The Washington Post has an interesting story on young people who feel their vocation is “earning to give”—making as much money as possible in order to give away as much as possible to worthy causes. An example is Jason Trigg, an MIT computer science graduate who works as a programmer for a high-frequency trading firm:

Trigg makes money just to give it away. His logic is simple: The more he makes, the more good he can do.

He’s figured out just how to take measure of his contribution. His outlet of choice is the Against Malaria Foundation, considered one of the world’s most effective charities. It estimates that a $2,500 donation can save one life. A quantitative analyst at Trigg’s hedge fund can earn well more than $100,000 a year. By giving away half of a high finance salary, Trigg says, he can save many more lives than he could on an academic’s salary.

In another generation, giving something back might have more commonly led to a missionary stint digging wells in Kenya. This generation, perhaps more comfortable with data than labor, is leveraging its wealth for a better end. Instead of digging wells, it’s paying so that more wells are dug.

“A lot of people, they want to make a difference and end up in the Peace Corps and in the developing world without running water,” Trigg says, “and I can donate some of my time in the office and make more of a difference.”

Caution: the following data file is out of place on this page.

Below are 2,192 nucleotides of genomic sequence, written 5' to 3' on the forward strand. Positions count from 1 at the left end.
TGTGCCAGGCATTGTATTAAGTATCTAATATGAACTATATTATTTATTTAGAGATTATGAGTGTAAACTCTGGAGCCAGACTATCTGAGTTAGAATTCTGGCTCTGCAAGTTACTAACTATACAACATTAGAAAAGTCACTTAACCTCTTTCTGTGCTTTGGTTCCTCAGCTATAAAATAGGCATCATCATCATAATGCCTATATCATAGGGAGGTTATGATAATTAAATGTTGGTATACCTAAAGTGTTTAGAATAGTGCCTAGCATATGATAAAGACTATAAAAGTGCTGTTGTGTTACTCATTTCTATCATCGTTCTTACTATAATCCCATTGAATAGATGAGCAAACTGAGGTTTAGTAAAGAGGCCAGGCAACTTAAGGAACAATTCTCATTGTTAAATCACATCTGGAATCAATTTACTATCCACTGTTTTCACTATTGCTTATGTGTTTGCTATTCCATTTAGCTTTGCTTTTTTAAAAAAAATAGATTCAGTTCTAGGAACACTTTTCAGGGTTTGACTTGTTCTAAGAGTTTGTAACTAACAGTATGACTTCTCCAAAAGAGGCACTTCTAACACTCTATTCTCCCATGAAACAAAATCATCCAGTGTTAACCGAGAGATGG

This approach will seem odd to many American since we are more accustomed to the “rich businessperson” model of philanthropy. We are used to wealthy donors like Bill Gates, who works at a job he loves until he amasses wealth and then gives it away.

Unfortunately, the article gives the impression that the “making a difference” element occurs only in the charitable donations and not in the actual work itself. The idea that working for a high-frequency trading firm may be as worthy a way of serving one’s fellow man as digging wells in Africa remains controversial, even among Christians with a robust view of work and vocation. But it’s true.

Folks like Mr. Trigg should consider themselves bivocational. In addition to the vocation they pursue to make money, they have a vocation as donor, giving the money away. Working to fund one’s philanthropic ventures is certainly noble. But we shouldn’t downplay the value of the income-generating work just because we can’t see as directly how it helps others.